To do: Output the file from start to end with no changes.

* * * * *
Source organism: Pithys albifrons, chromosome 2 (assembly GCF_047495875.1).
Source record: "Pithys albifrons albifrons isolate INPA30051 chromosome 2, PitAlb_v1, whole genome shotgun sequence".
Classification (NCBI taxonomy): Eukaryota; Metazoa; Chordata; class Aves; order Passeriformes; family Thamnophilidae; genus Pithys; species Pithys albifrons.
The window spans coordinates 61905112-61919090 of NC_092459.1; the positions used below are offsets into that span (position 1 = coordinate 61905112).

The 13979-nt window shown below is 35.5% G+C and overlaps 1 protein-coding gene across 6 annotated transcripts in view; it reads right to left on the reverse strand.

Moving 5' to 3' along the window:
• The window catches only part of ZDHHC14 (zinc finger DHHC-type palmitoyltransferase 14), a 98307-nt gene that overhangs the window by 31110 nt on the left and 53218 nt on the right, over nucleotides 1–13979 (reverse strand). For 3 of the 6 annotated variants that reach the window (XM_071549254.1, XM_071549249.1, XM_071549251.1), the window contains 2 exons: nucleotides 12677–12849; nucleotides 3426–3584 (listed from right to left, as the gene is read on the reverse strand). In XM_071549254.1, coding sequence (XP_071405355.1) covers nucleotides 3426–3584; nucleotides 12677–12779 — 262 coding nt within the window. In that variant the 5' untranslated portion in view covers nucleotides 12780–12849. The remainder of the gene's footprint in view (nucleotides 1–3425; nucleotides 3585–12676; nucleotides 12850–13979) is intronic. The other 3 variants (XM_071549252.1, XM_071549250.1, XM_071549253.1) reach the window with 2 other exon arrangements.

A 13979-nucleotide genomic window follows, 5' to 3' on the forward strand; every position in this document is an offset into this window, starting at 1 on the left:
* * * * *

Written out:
Source organism: Pithys albifrons, chromosome 2 (assembly GCF_047495875.1).
Source record: "Pithys albifrons albifrons isolate INPA30051 chromosome 2, PitAlb_v1, whole genome shotgun sequence".
Classification (NCBI taxonomy): Eukaryota; Metazoa; Chordata; class Aves; order Passeriformes; family Thamnophilidae; genus Pithys; species Pithys albifrons.
The window spans coordinates 61905112-61919090 of NC_092459.1; the positions used below are offsets into that span (position 1 = coordinate 61905112).

The 13979-nt window shown below is 35.5% G+C and overlaps 1 protein-coding gene across 6 annotated transcripts in view; it reads right to left on the reverse strand.

Moving 5' to 3' along the window:
• The window catches only part of ZDHHC14 (zinc finger DHHC-type palmitoyltransferase 14), a 98307-nt gene that overhangs the window by 31110 nt on the left and 53218 nt on the right, over nucleotides 1–13979 (reverse strand). For 3 of the 6 annotated variants that reach the window (XM_071549254.1, XM_071549249.1, XM_071549251.1), the window contains 2 exons: nucleotides 12677–12849; nucleotides 3426–3584 (listed from right to left, as the gene is read on the reverse strand). In XM_071549254.1, coding sequence (XP_071405355.1) covers nucleotides 3426–3584; nucleotides 12677–12779 — 262 coding nt within the window. In that variant the 5' untranslated portion in view covers nucleotides 12780–12849. The remainder of the gene's footprint in view (nucleotides 1–3425; nucleotides 3585–12676; nucleotides 12850–13979) is intronic. The other 3 variants (XM_071549252.1, XM_071549250.1, XM_071549253.1) reach the window with 2 other exon arrangements.

A 13979-nucleotide genomic window follows, 5' to 3' on the forward strand; every position in this document is an offset into this window, starting at 1 on the left: